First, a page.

Japanese Knotweed

Japanese Knotweed

Japanese Knotweed is a strong-growing, clump-forming perennial, with tall, dense annual stems.

Stem growth is renewed each year from the stout, deeply-penetrating rhizomes (creeping underground stems). It is widespread around Salford appearing on waste ground, along watercourses and areas of previous tipping.

It is classed as an invasive species of plant, and is considered a particular problem as it can block footpaths and damage concrete, tarmac, flood defences and the stability of river banks.

Japanese Knotweed does not spread from seeds in the UK. It is spread when small pieces of the plant or rhizomes (underground root-like stems) are broken off. One piece of rhizome or plant the size of a fingernail can produce a new plant.

Pieces of plant or rhizome can be transported to a new location by:

  • water - if the parent plant is close to a river or stream
  • moving soil which contains them
  • fly-tipping cut or pulled stems

Individual plants can cover several square metres of land, joined up below ground by an extensive rhizome network.

Legal implications

  • It is not illegal to have Japanese Knotweed on your land
  • You do not need to notify anyone about Japanese Knotweed on your land
  • You are not obliged to remove or treat Japanese Knotweed, but you must not:
    • allow Japanese Knotweed to spread onto adjacent land - the owner of that land could take legal action against you
    • plant or encourage the spread of Japanese Knotweed outside of your property - this can include moving contaminated soil from one place to another or incorrectly handling and transporting contaminated material and plant cutting

What should you do

On your property, you should aim to control this plant and, to prevent it becoming a problem in your neighbourhood.

Control can be carried out by the homeowner and doesn't require a specialist company. However, a specialist company will be skilled at control and can dispose of the plant waste.

Large stands of knotweed or knotweed on development sites require specialist treatment.

On no account should Japanese Knotweed be included with normal household waste or put out in green waste collection schemes.

On neighbouring land where problems with Japanese Knotweed occur, we suggest that you speak or correspond directly with the land owner.

If invasive plants such as Japanese Knotweed spread onto a neighbour’s property, this may be considered to be a private nuisance and the landowner would have the power to bring a civil action against the land owner on this basis.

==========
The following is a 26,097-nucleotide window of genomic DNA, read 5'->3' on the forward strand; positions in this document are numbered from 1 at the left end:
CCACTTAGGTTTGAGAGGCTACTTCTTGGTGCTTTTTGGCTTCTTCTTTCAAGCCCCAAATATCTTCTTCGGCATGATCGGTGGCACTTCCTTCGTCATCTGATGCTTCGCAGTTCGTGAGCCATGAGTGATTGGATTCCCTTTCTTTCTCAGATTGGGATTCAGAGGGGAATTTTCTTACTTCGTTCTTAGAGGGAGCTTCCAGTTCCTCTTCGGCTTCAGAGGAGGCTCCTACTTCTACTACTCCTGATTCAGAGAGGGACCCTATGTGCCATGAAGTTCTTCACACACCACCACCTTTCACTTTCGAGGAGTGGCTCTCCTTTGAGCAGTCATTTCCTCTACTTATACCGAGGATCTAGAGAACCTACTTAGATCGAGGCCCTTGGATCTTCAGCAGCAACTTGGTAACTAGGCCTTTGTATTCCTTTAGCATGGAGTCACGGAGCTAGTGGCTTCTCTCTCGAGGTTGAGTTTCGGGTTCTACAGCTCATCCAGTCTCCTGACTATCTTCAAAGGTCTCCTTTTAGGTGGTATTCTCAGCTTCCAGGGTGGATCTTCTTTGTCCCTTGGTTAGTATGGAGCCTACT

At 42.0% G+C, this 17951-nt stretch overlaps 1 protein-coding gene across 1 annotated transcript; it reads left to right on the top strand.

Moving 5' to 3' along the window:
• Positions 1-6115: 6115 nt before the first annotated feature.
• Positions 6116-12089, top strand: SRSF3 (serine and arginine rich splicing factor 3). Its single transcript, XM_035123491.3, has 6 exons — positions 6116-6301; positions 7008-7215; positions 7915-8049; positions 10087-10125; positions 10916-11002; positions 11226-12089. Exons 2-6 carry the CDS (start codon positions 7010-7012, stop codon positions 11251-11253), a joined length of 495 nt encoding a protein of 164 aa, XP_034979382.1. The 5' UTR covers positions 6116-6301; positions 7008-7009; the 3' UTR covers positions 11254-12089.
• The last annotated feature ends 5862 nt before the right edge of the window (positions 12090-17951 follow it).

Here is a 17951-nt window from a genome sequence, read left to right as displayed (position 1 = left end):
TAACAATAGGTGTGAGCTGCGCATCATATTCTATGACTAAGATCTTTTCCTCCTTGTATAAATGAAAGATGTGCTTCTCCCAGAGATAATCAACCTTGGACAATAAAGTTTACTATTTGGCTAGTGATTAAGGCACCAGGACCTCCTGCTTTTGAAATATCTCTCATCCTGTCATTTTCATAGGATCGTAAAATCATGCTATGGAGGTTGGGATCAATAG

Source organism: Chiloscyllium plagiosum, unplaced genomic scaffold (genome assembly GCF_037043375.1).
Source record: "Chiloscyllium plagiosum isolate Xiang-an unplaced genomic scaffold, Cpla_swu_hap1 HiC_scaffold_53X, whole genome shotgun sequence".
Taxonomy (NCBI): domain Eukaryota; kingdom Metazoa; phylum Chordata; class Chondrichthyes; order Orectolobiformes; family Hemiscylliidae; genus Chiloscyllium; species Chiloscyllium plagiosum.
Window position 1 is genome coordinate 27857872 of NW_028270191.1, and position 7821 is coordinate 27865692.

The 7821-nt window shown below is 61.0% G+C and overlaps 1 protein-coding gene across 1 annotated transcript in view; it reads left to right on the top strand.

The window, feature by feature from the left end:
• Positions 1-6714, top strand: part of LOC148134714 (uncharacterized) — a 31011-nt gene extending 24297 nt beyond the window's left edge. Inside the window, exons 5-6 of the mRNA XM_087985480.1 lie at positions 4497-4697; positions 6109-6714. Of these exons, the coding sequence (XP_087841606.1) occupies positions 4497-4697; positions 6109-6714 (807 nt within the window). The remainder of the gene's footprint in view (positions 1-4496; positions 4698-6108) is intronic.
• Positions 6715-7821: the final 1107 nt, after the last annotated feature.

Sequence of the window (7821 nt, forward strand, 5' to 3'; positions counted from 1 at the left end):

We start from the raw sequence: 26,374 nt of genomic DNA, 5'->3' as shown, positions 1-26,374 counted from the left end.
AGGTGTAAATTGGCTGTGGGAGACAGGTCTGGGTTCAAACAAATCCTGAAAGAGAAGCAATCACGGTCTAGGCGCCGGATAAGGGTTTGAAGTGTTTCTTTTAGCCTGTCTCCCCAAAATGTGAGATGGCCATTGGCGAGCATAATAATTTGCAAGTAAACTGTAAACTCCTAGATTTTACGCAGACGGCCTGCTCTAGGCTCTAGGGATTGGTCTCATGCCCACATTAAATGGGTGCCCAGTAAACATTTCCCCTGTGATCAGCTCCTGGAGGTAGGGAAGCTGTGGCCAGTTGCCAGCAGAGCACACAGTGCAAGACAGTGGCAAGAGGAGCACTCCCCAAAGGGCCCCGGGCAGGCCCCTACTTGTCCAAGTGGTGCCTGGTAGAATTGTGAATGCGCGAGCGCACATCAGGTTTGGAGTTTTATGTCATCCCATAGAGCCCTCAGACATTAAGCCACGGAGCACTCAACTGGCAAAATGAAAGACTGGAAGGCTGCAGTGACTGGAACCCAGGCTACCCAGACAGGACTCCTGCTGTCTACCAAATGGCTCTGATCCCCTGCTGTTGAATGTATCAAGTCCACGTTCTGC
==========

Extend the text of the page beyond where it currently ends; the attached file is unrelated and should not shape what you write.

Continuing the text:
Government Guidance, given on their www.gov.uk states that “You don’t have to remove a Invasive  species from your land, but you could be prosecuted or given a community protection notice (CPN) for causing a nuisance if you allow it to spread onto anyone else’s property.” issued guidance

In Salford the local authority have the power to serve a CPN, however before doing so they must be satisfied that the conduct is having a detrimental effect, of a persistent or continuing nature, on the quality of life of those in the locality and the conduct is unreasonable. 

The scope of measures in relation to invasive non-native species is limited by a test of whether the species is likely to have a significant adverse impact, if uncontrolled, on biodiversity; other environmental interests; or social or economic interests.

Salford City Council will, when responding to complaints of invasive non-native plants do so in a proportionate manner, taking into account its Enforcement and Prosecution Policy. All complaints will be investigated on a case by case basis.  Enforcement action will not be considered unless the plants are deemed to be in such a state or proximity to be harmful to health or there is a threat of structural damage or invasion of buildings.

Report Japanese Knotweed

If you are concerned about Japanese Knotweed on land in Salford let us know. Where it is on land owned by the council, we will include it in our treatment programme. We do not treat knotweed on land not owned by the council and you will need to contact the relevant land owner. You can find out information on land ownership on the www.gov.uk website

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This page was last updated on 19 August 2019

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